Pakistani law fuels hatred of Ahmadis: UN experts
GENEVA (Reuters) - Official discrimination in Pakistan against the Ahmadi Muslim sect fuels hatred of the community and prompts violent attacks against them, according to three U.N. human rights investigators.
In a statement issued by the United Nations in Geneva on Monday following deadly bombings last Friday of two Ahmadi mosques in Lahore, the three said the authorities had failed to head off the attacks despite many signs that they were coming.
"Members of this (Ahmadi) religious community have faced continuous threats, discrimination and violent attacks in Pakistan," said the experts, who included Pakistani human rights lawyer Asma Jahangir.
The fact that Ahmadis were officially declared non-Muslims and had been subjected to restrictions and institutionalized discrimination "emboldens opinion makers who wish to fuel hatred and perpetrators of attacks against religious minorities," the statement declared.
More than 70 Ahmadi worshippers were killed by suspected Islamic militants in the attacks and around 80 injured, according to official figures.
Ahmadis, whose sect was founded in the 19th century and who believe there have been prophets of Islam since its founder Mohammad although he retains primacy, are barred under Pakistani law from calling themselves Muslims. The sect has some 4 million adherents around the world, including 2 million in Pakistan.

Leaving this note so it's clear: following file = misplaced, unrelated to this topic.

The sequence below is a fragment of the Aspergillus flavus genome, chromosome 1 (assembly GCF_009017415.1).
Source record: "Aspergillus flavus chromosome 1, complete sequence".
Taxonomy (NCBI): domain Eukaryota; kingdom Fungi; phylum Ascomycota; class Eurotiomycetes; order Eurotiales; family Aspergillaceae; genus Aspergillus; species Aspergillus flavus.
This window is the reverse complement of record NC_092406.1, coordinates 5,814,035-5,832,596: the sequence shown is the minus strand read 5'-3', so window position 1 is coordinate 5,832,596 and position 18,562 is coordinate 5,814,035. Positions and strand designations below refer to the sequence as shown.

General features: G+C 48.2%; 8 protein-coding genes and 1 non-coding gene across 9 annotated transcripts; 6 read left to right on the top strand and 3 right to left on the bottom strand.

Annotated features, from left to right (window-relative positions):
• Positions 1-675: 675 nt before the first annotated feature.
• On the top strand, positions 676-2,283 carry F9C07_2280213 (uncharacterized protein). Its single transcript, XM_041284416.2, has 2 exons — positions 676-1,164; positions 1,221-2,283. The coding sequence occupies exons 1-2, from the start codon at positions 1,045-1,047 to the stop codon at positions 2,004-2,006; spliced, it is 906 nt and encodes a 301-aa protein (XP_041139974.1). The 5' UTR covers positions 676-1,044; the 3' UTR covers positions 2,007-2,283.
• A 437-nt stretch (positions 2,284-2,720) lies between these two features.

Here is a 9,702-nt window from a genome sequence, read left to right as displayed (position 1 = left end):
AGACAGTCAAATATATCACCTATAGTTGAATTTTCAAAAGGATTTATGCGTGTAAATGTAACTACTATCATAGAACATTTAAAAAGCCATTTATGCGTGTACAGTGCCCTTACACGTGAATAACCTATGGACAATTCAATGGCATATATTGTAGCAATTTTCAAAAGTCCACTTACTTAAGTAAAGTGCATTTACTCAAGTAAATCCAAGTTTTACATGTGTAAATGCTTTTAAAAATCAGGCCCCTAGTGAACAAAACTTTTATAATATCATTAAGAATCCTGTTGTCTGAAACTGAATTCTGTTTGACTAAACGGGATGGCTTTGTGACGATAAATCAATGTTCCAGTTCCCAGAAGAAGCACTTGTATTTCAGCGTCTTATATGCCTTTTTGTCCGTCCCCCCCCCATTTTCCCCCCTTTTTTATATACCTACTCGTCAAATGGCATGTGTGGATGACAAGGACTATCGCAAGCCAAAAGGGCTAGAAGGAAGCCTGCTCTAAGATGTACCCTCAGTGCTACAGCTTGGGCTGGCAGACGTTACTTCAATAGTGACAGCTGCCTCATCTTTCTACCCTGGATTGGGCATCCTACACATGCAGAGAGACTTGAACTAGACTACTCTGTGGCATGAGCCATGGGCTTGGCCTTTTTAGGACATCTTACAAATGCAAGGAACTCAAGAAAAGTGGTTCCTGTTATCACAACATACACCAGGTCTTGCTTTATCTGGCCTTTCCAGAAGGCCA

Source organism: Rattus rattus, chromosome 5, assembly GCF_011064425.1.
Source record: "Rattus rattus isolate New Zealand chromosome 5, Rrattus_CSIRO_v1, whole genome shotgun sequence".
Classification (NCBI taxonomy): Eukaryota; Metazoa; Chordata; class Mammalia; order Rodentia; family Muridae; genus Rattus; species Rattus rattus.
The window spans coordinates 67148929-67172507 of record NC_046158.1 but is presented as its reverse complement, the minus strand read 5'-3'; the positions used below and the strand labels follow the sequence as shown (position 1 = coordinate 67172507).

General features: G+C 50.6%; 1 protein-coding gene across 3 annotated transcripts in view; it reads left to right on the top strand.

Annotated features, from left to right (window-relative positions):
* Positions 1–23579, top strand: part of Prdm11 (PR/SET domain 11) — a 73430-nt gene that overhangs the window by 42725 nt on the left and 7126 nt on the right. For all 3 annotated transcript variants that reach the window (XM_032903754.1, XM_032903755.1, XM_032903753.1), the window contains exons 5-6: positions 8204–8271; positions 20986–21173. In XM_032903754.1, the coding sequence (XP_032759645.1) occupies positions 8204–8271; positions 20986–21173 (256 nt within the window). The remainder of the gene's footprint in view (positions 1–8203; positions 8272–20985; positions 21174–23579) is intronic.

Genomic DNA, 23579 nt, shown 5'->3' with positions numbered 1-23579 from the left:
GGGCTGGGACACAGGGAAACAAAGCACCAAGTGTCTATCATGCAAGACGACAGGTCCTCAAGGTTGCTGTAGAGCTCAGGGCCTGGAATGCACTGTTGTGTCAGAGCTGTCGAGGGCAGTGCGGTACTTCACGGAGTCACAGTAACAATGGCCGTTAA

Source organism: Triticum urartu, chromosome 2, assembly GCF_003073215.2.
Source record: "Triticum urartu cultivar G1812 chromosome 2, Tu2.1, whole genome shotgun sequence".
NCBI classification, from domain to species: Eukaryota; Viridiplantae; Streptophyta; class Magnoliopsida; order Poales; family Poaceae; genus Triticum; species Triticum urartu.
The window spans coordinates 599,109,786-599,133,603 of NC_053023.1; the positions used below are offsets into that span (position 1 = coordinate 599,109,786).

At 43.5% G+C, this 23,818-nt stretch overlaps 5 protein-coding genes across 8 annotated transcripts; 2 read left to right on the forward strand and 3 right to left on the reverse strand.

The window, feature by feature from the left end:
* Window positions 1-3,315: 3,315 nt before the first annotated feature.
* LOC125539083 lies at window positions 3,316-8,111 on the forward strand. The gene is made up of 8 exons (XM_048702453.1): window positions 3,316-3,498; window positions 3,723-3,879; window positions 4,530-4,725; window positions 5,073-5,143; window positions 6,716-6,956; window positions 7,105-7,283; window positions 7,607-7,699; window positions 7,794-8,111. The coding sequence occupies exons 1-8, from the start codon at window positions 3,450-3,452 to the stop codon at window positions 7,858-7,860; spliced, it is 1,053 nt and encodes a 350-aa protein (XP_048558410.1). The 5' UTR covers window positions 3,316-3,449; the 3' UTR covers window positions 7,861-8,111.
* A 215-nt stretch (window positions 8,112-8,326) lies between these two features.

Members of the sect say hundreds of its adherents are in Pakistani jails for violating the law by insisting they are Muslims. They say hundreds more have died in other incidents.
Pakistani officials condemned the Friday attacks by gunmen and suicide bombers, but the U.N. rights investigators said immediate steps should be taken to protect Ahmadis and other religious minority groups to prevent any repetition.
"This is all the more important since there have been numerous early warning signs which have not been properly heeded," their statement said.
Exiled Ahmadis say Pakistani television stations and Urdu- language newspapers regularly run verbal attacks on the sect, describing them as heretics who are not part of the nation.
Jahangir is a special rapporteur on freedom of religion to the U.N. Human Rights Council, which opened a three-week session in Geneva Monday. The other two signing the statement were expert on minorities Gay MacDougall and arbitrary execution investigator Philip Alston.
In a speech to the 47-nation Council, U.N. High Commissioner for Human Rights Navi Pillay also condemned the Lahore attacks.
But a Pakistani delegate made no reference to the killings in another address. He told the body that Muslims' rights were grossly violated in Western countries, a long-standing accusation made by Islamic countries in the council.
(Editing by Jonathan Lynn and Peter Graff)
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